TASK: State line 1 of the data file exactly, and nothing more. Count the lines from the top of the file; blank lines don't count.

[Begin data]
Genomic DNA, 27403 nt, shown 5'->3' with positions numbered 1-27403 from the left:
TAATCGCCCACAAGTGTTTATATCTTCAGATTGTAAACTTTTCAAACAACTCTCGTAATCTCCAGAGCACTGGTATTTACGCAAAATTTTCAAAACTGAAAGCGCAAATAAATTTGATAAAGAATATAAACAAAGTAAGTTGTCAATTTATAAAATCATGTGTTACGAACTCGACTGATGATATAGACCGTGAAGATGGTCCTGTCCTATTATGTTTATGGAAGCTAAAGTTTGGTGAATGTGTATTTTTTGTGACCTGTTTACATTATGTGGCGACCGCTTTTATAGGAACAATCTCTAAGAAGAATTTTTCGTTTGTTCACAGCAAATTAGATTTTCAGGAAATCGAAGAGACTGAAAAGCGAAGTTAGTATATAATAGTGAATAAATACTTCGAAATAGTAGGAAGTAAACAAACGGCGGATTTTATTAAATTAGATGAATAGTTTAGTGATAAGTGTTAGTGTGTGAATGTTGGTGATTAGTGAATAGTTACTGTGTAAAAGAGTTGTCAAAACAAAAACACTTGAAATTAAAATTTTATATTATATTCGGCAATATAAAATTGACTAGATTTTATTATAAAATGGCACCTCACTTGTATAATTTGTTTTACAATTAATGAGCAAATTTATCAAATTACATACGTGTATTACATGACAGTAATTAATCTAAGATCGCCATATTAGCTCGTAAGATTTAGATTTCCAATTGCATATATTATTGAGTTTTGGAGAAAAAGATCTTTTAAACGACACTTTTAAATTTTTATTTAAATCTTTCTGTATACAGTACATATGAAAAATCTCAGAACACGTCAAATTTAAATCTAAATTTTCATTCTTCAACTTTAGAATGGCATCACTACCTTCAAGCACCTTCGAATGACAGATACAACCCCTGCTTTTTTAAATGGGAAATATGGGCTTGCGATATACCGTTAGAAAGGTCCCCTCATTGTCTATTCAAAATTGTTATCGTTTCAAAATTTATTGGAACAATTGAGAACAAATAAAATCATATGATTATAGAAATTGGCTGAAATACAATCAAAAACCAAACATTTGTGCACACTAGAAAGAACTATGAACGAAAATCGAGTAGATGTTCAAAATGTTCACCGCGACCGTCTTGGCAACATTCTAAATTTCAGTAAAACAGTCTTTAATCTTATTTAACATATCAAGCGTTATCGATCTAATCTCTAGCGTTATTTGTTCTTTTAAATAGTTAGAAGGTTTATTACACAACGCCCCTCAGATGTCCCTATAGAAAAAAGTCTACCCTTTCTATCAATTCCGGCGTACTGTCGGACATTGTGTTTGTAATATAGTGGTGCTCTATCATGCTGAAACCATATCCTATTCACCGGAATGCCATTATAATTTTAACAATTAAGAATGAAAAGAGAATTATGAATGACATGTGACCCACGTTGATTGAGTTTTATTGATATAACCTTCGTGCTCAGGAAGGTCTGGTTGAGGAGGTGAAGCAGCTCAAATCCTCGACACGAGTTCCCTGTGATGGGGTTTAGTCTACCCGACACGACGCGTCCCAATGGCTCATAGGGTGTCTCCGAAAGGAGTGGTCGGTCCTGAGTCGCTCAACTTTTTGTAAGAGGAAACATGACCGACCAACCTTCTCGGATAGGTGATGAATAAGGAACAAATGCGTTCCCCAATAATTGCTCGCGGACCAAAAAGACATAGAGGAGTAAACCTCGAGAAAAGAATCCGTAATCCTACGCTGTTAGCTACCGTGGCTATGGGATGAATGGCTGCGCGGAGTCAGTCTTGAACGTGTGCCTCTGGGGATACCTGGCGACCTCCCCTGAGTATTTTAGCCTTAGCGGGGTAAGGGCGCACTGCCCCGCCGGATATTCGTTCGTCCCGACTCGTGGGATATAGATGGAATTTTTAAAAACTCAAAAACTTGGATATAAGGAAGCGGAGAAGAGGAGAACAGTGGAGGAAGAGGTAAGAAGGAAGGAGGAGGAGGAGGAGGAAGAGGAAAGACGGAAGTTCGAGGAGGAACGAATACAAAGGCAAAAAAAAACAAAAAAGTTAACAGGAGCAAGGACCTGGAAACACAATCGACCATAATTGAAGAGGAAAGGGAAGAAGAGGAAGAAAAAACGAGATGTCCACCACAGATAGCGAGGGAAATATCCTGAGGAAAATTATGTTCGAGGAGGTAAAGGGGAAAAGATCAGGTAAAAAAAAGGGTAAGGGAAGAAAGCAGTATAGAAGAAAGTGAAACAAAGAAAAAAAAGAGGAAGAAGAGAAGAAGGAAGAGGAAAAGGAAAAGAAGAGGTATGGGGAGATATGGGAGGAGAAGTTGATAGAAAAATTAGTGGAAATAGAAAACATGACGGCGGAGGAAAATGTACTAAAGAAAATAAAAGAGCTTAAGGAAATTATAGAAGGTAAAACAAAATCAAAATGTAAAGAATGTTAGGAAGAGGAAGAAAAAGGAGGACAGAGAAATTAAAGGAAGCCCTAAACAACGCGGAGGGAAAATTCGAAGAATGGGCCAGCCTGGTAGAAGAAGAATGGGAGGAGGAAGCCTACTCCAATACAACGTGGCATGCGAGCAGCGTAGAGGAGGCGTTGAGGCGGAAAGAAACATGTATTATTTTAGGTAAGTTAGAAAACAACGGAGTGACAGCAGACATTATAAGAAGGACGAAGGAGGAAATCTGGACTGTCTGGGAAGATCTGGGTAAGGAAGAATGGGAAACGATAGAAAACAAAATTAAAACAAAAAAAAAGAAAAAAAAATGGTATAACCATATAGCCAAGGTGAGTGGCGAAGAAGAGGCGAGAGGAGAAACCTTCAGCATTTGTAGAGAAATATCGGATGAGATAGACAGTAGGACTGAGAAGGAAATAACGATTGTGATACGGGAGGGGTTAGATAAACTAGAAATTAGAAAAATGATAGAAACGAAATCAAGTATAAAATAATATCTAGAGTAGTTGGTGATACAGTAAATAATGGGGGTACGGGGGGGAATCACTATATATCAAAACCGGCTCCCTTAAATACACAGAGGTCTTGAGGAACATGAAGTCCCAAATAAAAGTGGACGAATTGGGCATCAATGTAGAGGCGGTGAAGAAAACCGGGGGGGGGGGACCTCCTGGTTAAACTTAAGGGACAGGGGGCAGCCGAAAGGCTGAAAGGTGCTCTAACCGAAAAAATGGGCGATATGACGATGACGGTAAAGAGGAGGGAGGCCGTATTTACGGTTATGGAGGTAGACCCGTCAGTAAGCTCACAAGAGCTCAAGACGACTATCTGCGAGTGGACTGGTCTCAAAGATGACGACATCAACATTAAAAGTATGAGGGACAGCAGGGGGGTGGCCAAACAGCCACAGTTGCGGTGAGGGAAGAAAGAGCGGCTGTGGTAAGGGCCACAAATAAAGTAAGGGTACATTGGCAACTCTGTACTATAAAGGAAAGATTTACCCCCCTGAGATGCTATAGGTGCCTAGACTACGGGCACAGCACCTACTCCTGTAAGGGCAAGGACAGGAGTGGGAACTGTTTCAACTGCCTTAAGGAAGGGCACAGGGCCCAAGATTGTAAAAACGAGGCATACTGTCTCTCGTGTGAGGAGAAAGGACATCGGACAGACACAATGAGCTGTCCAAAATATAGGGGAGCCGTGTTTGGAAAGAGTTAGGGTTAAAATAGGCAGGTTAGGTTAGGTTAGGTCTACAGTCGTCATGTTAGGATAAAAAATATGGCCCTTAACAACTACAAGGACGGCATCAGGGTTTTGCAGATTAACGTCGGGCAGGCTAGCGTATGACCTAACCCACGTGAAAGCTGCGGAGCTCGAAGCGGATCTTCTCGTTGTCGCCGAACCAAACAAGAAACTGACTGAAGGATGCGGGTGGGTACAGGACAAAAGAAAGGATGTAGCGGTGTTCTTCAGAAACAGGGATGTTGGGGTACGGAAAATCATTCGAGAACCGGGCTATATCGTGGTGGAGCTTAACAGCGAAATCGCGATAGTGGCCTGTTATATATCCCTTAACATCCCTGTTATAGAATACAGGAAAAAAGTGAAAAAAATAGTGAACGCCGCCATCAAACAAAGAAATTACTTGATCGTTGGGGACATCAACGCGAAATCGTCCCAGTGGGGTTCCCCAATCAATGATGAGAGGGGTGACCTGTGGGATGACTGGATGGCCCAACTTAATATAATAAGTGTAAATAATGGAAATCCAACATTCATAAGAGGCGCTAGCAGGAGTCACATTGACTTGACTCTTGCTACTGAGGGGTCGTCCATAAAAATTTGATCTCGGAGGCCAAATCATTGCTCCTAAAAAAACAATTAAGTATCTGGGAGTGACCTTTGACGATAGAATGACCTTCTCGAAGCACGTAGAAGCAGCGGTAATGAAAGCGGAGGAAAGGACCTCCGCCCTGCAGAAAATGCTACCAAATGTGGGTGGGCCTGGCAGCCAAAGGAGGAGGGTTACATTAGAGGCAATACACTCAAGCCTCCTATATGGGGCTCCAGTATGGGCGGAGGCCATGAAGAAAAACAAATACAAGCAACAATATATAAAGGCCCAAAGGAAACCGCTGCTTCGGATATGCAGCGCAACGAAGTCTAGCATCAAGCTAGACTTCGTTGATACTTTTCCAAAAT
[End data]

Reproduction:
Genomic DNA, 27403 nt, shown 5'->3' with positions numbered 1-27403 from the left: